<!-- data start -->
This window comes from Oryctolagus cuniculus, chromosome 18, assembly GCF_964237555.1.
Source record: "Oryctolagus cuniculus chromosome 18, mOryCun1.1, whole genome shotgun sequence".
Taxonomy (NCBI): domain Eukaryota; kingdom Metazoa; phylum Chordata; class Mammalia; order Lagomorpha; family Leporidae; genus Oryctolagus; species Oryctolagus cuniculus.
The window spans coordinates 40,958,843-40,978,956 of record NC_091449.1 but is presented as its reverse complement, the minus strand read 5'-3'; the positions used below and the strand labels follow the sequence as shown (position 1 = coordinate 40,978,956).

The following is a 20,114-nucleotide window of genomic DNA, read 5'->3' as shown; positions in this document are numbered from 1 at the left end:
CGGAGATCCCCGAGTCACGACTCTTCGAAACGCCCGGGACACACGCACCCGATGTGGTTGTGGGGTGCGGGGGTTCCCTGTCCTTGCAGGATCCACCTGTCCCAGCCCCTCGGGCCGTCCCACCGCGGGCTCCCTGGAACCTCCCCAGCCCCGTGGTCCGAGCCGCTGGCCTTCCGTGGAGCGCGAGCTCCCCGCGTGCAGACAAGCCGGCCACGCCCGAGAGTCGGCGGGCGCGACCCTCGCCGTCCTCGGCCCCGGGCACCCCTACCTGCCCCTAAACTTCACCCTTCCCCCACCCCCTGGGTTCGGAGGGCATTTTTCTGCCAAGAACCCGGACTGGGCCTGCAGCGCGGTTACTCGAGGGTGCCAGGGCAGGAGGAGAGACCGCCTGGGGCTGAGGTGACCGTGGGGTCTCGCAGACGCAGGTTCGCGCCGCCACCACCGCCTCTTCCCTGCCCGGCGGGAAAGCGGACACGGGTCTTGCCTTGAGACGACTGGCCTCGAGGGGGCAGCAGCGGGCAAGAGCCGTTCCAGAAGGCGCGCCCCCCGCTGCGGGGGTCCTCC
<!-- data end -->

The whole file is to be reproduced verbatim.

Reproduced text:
This window comes from Oryctolagus cuniculus, chromosome 18, assembly GCF_964237555.1.
Source record: "Oryctolagus cuniculus chromosome 18, mOryCun1.1, whole genome shotgun sequence".
Taxonomy (NCBI): domain Eukaryota; kingdom Metazoa; phylum Chordata; class Mammalia; order Lagomorpha; family Leporidae; genus Oryctolagus; species Oryctolagus cuniculus.
The window spans coordinates 40,958,843-40,978,956 of record NC_091449.1 but is presented as its reverse complement, the minus strand read 5'-3'; the positions used below and the strand labels follow the sequence as shown (position 1 = coordinate 40,978,956).

The following is a 20,114-nucleotide window of genomic DNA, read 5'->3' as shown; positions in this document are numbered from 1 at the left end:
CGGAGATCCCCGAGTCACGACTCTTCGAAACGCCCGGGACACACGCACCCGATGTGGTTGTGGGGTGCGGGGGTTCCCTGTCCTTGCAGGATCCACCTGTCCCAGCCCCTCGGGCCGTCCCACCGCGGGCTCCCTGGAACCTCCCCAGCCCCGTGGTCCGAGCCGCTGGCCTTCCGTGGAGCGCGAGCTCCCCGCGTGCAGACAAGCCGGCCACGCCCGAGAGTCGGCGGGCGCGACCCTCGCCGTCCTCGGCCCCGGGCACCCCTACCTGCCCCTAAACTTCACCCTTCCCCCACCCCCTGGGTTCGGAGGGCATTTTTCTGCCAAGAACCCGGACTGGGCCTGCAGCGCGGTTACTCGAGGGTGCCAGGGCAGGAGGAGAGACCGCCTGGGGCTGAGGTGACCGTGGGGTCTCGCAGACGCAGGTTCGCGCCGCCACCACCGCCTCTTCCCTGCCCGGCGGGAAAGCGGACACGGGTCTTGCCTTGAGACGACTGGCCTCGAGGGGGCAGCAGCGGGCAAGAGCCGTTCCAGAAGGCGCGCCCCCCGCTGCGGGGGTCCTCC